That is exactly what I am trying to make him understand , Shootist43 ! He would be a most respected and valued member on these forums .Poton, please tell PS that both he and his exploits are welcome. Killing a man eating Leopard, Panther or Royal Bengal Tiger isn't "poaching" as we understand the term to be. I trust that the "statute of limitations" precludes PS from ever being prosecuted for his life saving activities close to 50 years ago.
Thank you so much for your appreciative words , New Boomer . I am certain that Panther Shooter is quite grateful for your warm reception towards his story . I do believe that both you and he shall get along with each other extremely well , since both you and Panther Shooter share a mutual appreciation for the 7 mm Remington magnum calibre .Panther Shooter,
What a fascinating account! My Friend, you have nothing at all to apologize for. You lived in a different time with different standards. I can understand your love of hunting and believe you did so in as ethical and logical manner as possible under the circumstances. I think you saved several lives by ridding the community of maneating panthers.
I like your choice of rifles. I have a Winchester model 70 in 7mm Remington Magnum and love it. I have collected several species of plains game with it. I use Barnes TSX 160 gr with 53 gr of 4064 powder for excellent accuracy and killing power.
Please continue to write and post here. And thank you, Major Khan, for putting it in print here.
This has actually been a distant life long dream of mine , Mark Hunter . There are several members of the Bangladesh shikar community who would genuinely consider it a privilege to be able to guide international clients for shikar . Hunting in Bangladesh is carried out on small scales with local police permission , but perhaps someday this dream may yet come true .Not only that panther shooter should join the forum, but all of you Bangladesh members, should try to make outfitting shikaree professional service for international hunters wishing to hunt in Bangladesh.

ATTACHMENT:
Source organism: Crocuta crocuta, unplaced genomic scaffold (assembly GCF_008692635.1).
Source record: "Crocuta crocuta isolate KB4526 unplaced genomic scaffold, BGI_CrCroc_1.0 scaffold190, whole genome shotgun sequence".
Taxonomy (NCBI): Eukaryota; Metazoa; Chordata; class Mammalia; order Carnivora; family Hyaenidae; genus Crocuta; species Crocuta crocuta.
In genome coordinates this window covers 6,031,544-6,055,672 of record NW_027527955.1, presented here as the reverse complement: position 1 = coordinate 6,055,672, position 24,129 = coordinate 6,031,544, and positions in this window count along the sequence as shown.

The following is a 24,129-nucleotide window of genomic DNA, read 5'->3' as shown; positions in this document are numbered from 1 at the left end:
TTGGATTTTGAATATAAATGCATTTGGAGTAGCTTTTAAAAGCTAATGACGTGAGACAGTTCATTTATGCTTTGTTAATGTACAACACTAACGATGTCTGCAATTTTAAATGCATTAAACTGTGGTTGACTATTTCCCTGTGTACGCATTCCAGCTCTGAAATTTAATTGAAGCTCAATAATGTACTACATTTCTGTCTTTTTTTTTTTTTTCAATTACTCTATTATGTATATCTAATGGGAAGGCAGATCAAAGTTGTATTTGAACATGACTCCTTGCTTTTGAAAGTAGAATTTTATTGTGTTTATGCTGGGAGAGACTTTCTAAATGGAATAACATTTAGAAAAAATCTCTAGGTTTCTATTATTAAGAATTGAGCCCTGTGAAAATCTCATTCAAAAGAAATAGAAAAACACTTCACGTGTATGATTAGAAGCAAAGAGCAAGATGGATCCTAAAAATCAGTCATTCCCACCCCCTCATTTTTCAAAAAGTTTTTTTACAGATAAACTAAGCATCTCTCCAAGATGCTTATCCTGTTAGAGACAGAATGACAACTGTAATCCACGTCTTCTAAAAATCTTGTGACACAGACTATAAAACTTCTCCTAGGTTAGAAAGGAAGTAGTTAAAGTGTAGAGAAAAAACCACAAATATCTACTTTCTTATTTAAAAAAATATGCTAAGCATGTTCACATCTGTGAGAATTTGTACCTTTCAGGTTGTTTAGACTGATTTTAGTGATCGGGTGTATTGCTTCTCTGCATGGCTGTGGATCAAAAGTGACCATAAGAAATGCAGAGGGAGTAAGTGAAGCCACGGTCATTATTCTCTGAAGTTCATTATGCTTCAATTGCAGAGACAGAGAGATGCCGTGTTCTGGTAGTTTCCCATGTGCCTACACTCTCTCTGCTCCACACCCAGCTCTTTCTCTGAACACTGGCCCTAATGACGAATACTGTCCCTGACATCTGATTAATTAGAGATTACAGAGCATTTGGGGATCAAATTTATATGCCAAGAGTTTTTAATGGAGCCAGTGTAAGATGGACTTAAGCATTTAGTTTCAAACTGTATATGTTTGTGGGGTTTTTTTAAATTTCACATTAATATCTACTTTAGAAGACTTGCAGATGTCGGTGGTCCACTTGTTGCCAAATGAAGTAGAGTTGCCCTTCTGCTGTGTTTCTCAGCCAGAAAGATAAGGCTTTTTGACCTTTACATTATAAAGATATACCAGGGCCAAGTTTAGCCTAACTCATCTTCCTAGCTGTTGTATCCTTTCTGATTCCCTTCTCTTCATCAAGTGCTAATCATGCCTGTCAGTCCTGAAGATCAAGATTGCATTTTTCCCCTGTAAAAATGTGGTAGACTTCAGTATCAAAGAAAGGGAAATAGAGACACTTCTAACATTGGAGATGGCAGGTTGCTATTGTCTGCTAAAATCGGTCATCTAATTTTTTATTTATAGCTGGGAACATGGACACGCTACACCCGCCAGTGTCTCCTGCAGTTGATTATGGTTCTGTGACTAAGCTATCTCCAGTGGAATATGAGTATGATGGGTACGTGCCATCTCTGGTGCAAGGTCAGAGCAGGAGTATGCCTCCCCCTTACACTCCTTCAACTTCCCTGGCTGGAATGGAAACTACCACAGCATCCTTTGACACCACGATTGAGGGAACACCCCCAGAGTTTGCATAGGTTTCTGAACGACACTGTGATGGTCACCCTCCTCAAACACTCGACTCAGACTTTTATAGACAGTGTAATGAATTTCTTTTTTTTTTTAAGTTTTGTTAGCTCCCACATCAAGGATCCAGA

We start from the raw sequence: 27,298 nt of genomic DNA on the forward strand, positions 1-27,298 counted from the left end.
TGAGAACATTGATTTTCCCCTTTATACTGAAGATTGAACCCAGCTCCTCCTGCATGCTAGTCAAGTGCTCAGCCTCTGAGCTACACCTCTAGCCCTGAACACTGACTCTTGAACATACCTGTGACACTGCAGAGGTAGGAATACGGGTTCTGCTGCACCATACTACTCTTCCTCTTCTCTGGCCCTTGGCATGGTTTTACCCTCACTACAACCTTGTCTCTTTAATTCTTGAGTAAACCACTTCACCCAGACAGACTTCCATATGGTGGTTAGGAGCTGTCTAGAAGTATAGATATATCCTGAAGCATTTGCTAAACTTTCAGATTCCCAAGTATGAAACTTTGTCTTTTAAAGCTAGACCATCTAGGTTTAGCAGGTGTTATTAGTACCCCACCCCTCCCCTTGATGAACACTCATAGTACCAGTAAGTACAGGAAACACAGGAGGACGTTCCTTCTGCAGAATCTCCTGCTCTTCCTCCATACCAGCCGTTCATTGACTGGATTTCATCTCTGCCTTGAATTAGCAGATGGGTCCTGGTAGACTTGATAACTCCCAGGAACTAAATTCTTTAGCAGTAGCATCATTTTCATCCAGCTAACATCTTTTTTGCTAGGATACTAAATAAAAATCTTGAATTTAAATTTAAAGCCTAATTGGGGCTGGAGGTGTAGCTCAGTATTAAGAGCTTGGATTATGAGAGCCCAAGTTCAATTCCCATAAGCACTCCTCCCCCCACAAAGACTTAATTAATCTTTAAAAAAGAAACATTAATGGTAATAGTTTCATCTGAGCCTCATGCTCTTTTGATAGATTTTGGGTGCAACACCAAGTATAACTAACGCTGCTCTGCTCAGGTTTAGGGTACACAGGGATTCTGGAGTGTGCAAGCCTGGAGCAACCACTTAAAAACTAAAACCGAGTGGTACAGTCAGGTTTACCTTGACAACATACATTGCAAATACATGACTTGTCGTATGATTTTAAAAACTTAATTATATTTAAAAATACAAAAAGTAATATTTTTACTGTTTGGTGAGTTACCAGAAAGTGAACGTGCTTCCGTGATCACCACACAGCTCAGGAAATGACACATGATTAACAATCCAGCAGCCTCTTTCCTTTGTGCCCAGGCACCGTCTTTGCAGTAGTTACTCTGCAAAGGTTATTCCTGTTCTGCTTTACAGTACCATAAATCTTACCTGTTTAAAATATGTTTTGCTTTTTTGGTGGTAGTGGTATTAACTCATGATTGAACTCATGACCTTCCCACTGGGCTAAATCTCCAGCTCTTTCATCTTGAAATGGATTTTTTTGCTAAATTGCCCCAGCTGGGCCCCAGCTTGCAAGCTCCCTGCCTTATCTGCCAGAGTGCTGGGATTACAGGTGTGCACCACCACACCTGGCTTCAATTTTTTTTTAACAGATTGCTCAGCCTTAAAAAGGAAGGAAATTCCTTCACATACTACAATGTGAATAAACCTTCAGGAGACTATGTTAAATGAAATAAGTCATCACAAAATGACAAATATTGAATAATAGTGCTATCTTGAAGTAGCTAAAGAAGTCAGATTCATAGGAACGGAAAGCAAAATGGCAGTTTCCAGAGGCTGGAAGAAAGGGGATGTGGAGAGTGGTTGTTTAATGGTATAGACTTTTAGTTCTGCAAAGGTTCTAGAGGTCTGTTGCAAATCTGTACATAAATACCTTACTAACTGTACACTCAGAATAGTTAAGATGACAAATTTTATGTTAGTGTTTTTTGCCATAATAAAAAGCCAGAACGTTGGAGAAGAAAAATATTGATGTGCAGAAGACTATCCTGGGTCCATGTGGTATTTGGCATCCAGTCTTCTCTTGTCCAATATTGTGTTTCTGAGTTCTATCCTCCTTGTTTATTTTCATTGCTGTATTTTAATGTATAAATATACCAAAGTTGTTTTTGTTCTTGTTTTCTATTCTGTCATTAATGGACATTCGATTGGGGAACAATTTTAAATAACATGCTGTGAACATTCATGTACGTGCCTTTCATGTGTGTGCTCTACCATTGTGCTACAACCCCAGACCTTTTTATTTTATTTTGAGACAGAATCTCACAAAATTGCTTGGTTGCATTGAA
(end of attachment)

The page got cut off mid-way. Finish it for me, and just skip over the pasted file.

I am certain that I speak for both Panther Shooter and myself when I thank you sincerely for your kind appreciation , Brian . It is perfectly normal for a young child to be afraid of the dark . Deep down.... we are all afraid of something . I assure you that panthers are not very difficult to dispatch at all . They seldom weigh above 200 pounds . Always remember this : Courage is not defined by the absence of fear ... but rather by the determination to do something , despite any fears which you might have . We learn a great deal from our knowledgeable American friends , as well.Thank you Poton and PS for a great report! As a small boy my father would drop me off in the dark to check our trap line. We trapped muskrats, mink, and raccoon. I was quite afraid of the dark. There were no genuine risks. Yet I was afraid. I cannot imagine sitting in a hole with a shot gun waiting for a man eating vicious panther. You gentlemen are very brave. Thank you for valuing human life. I value any experiences you can share with us. I have learned a lot from my Bangladesh friends! Keep up the good work. Your friend, Brian
There were no genuine risks for you, but the little part of our brains that remains from the earliest days of man's history still remembers all too well that there are things lurking in the dark just outside of the edge of the fire's light. Things that would eat us if they could. We're sometimes still afraid of the dark because once upon a time the dark was rightly to be feared. There's no shame in it as a child, nor as an adult for that matter.Thank you Poton and PS for a great report! As a small boy my father would drop me off in the dark to check our trap line. We trapped muskrats, mink, and raccoon. I was quite afraid of the dark. There were no genuine risks. Yet I was afraid. I cannot imagine sitting in a hole with a shot gun waiting for a man eating vicious panther. You gentlemen are very brave. Thank you for valuing human life. I value any experiences you can share with us. I have learned a lot from my Bangladesh friends! Keep up the good work. Your friend, Brian